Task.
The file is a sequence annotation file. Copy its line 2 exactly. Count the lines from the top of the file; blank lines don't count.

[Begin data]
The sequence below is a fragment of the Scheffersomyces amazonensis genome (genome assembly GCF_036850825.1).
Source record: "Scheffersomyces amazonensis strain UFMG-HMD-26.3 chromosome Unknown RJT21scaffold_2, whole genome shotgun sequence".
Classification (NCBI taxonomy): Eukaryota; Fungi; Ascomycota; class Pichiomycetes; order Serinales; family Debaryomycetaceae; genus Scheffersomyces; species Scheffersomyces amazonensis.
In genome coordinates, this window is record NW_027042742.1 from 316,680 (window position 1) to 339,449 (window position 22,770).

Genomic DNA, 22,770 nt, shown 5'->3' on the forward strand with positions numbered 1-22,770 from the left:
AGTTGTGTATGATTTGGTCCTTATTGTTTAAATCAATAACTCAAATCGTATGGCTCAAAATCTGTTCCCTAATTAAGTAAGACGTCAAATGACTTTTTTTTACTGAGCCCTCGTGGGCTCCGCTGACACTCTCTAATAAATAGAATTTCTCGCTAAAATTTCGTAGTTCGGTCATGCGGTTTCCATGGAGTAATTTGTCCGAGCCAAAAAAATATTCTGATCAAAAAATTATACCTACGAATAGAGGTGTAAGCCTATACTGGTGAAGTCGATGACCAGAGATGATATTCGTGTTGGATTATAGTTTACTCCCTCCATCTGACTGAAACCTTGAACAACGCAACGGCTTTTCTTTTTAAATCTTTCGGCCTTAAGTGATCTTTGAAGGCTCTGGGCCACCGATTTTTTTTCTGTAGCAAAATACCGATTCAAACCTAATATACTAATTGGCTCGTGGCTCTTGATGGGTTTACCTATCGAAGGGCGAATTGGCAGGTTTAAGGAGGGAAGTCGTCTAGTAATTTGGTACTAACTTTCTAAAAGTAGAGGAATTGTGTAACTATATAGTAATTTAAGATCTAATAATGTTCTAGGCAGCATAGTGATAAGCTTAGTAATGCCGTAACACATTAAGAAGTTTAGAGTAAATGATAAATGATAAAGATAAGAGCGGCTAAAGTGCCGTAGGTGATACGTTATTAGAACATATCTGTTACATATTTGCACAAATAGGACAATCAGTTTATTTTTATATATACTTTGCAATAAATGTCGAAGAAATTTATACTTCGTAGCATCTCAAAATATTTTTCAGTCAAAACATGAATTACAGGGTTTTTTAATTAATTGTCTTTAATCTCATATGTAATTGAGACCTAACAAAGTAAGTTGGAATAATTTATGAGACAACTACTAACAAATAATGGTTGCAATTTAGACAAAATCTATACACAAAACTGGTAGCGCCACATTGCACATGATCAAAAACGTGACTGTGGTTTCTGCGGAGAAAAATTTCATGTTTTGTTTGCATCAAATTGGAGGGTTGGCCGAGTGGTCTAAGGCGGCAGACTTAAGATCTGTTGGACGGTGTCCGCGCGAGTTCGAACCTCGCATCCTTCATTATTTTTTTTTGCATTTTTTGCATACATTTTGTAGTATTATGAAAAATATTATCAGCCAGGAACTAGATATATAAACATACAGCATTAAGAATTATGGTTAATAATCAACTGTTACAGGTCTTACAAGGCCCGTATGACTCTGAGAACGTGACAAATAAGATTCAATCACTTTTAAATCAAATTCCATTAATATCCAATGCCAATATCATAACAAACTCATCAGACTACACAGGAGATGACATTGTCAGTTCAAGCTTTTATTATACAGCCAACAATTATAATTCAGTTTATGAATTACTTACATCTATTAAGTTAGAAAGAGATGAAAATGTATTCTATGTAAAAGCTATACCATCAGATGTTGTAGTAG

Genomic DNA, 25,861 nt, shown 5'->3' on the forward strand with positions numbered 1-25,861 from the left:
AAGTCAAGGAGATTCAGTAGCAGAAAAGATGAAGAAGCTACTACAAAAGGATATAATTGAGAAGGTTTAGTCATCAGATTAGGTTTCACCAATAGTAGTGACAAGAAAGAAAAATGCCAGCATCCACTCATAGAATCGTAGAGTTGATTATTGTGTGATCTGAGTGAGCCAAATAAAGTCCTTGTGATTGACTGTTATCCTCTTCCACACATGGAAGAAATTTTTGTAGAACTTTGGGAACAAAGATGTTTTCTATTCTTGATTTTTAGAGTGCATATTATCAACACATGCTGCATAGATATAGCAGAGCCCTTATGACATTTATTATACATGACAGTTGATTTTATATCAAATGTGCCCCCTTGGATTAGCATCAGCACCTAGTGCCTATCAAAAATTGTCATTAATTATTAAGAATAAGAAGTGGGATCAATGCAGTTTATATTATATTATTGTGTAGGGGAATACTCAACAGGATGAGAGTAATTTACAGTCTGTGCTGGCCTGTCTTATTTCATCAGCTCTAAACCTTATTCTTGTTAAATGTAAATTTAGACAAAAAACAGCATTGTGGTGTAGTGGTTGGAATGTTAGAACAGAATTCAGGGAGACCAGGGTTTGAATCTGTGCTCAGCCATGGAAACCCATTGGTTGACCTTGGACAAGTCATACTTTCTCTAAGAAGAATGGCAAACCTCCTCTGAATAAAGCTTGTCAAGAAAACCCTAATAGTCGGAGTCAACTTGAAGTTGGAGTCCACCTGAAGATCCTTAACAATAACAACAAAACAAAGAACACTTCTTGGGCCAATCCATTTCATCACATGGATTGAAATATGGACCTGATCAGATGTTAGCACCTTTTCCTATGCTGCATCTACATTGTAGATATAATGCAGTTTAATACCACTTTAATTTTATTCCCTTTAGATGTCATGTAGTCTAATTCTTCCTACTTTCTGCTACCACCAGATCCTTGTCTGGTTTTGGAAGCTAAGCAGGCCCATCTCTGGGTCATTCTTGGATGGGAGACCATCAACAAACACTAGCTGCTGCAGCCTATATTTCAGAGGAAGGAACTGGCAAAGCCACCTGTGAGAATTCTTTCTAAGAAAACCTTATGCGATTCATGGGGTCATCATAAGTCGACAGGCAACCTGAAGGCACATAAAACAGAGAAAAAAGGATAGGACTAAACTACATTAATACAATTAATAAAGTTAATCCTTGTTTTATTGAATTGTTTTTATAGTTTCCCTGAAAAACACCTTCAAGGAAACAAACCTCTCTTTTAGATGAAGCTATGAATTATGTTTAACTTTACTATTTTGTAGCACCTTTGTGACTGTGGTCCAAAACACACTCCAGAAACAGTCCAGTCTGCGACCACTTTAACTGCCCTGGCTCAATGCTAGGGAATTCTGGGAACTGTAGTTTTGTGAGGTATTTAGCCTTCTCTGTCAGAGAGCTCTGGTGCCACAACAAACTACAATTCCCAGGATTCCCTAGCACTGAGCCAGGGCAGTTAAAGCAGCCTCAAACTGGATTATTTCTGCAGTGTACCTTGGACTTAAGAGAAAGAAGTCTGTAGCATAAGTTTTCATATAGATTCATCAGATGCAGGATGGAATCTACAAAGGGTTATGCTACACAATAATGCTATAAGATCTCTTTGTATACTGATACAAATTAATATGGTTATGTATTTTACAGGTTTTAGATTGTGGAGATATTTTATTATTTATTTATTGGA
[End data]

Source record: "Scheffersomyces amazonensis strain UFMG-HMD-26.3 chromosome Unknown RJT21scaffold_2, whole genome shotgun sequence".